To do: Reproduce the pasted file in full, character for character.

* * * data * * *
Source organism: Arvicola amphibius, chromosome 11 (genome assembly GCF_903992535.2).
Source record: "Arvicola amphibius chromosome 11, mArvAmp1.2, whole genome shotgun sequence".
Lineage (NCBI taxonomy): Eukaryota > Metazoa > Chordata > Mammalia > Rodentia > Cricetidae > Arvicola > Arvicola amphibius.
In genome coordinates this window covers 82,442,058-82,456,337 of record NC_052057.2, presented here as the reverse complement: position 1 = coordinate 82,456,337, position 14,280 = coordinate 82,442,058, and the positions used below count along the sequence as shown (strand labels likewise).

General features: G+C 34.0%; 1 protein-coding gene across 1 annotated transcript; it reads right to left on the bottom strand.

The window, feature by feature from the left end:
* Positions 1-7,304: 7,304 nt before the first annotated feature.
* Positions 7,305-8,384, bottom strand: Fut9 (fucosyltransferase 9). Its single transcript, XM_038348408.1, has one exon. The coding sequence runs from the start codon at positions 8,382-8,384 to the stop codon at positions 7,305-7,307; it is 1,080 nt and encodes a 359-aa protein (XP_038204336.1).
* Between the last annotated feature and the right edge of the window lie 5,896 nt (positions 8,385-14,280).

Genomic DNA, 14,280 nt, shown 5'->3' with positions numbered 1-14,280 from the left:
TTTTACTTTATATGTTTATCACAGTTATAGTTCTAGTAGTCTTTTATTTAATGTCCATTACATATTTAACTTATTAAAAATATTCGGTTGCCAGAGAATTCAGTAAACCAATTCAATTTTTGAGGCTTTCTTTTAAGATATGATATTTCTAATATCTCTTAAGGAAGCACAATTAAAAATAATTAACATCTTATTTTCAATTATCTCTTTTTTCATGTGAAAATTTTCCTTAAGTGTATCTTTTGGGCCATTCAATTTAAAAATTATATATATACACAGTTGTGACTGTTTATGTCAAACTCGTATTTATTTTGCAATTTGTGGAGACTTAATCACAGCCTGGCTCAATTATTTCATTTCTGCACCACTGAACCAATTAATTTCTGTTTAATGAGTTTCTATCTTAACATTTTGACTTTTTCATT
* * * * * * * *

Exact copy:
Source organism: Arvicola amphibius, chromosome 11 (genome assembly GCF_903992535.2).
Source record: "Arvicola amphibius chromosome 11, mArvAmp1.2, whole genome shotgun sequence".
Lineage (NCBI taxonomy): Eukaryota > Metazoa > Chordata > Mammalia > Rodentia > Cricetidae > Arvicola > Arvicola amphibius.
In genome coordinates this window covers 82,442,058-82,456,337 of record NC_052057.2, presented here as the reverse complement: position 1 = coordinate 82,456,337, position 14,280 = coordinate 82,442,058, and the positions used below count along the sequence as shown (strand labels likewise).

General features: G+C 34.0%; 1 protein-coding gene across 1 annotated transcript; it reads right to left on the bottom strand.

The window, feature by feature from the left end:
* Positions 1-7,304: 7,304 nt before the first annotated feature.
* Positions 7,305-8,384, bottom strand: Fut9 (fucosyltransferase 9). Its single transcript, XM_038348408.1, has one exon. The coding sequence runs from the start codon at positions 8,382-8,384 to the stop codon at positions 7,305-7,307; it is 1,080 nt and encodes a 359-aa protein (XP_038204336.1).
* Between the last annotated feature and the right edge of the window lie 5,896 nt (positions 8,385-14,280).

Genomic DNA, 14,280 nt, shown 5'->3' with positions numbered 1-14,280 from the left:
TTTTACTTTATATGTTTATCACAGTTATAGTTCTAGTAGTCTTTTATTTAATGTCCATTACATATTTAACTTATTAAAAATATTCGGTTGCCAGAGAATTCAGTAAACCAATTCAATTTTTGAGGCTTTCTTTTAAGATATGATATTTCTAATATCTCTTAAGGAAGCACAATTAAAAATAATTAACATCTTATTTTCAATTATCTCTTTTTTCATGTGAAAATTTTCCTTAAGTGTATCTTTTGGGCCATTCAATTTAAAAATTATATATATACACAGTTGTGACTGTTTATGTCAAACTCGTATTTATTTTGCAATTTGTGGAGACTTAATCACAGCCTGGCTCAATTATTTCATTTCTGCACCACTGAACCAATTAATTTCTGTTTAATGAGTTTCTATCTTAACATTTTGACTTTTTCATT